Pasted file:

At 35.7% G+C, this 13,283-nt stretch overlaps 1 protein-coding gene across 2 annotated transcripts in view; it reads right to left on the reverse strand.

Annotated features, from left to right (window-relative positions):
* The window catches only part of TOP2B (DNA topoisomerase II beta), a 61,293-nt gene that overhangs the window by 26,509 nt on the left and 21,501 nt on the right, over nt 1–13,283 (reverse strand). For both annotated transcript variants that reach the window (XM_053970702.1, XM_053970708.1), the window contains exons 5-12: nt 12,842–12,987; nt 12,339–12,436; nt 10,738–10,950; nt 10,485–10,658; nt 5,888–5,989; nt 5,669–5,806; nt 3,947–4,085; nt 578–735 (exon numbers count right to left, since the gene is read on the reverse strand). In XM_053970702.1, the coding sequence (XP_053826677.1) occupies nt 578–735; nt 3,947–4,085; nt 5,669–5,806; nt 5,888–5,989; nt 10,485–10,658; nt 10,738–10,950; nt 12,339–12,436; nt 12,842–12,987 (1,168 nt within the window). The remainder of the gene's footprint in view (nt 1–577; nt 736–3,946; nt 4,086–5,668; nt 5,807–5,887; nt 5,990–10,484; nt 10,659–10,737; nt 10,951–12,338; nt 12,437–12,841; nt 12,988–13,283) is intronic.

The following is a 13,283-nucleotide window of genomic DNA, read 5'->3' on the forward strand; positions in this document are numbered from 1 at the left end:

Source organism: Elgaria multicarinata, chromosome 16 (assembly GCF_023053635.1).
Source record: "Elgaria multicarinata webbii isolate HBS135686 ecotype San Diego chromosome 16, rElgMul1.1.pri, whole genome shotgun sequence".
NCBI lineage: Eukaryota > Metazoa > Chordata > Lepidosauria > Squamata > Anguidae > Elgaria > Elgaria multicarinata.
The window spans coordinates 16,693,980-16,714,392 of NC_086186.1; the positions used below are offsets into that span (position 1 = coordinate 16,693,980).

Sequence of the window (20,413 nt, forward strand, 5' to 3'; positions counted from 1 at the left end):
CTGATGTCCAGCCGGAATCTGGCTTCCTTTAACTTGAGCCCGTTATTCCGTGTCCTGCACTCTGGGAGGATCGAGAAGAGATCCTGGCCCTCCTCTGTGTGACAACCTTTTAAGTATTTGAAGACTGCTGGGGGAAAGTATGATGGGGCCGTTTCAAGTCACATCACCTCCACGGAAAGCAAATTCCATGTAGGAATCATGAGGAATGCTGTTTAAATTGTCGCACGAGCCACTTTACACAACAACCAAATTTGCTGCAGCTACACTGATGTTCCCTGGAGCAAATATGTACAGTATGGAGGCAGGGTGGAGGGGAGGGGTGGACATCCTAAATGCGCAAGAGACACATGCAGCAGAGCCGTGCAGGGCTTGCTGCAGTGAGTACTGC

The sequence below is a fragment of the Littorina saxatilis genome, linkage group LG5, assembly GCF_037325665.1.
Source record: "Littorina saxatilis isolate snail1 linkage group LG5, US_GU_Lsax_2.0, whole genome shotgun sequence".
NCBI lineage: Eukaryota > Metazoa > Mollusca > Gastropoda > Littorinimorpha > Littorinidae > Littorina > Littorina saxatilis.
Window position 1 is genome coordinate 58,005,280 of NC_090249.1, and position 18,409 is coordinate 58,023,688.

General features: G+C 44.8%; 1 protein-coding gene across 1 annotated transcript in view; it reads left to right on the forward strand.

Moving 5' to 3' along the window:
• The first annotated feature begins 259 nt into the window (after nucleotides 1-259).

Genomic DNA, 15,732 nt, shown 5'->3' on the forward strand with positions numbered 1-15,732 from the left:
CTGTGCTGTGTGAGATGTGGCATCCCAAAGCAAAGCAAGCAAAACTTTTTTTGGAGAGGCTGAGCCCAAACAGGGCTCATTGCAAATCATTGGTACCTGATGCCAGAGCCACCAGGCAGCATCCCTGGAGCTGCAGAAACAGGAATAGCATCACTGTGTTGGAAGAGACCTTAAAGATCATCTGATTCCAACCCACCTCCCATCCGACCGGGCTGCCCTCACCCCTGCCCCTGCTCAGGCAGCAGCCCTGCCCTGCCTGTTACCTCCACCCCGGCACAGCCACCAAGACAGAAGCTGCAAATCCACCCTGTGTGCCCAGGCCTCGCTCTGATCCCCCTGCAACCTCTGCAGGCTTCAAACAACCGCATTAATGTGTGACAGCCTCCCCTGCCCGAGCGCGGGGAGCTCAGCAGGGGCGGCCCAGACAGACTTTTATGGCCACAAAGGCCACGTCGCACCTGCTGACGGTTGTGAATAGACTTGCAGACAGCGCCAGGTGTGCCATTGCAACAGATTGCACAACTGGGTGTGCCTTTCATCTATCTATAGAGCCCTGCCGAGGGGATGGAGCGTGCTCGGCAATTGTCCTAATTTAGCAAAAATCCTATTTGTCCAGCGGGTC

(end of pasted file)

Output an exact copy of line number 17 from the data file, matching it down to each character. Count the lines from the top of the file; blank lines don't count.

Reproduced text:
• The first annotated feature begins 259 nt into the window (after nucleotides 1-259).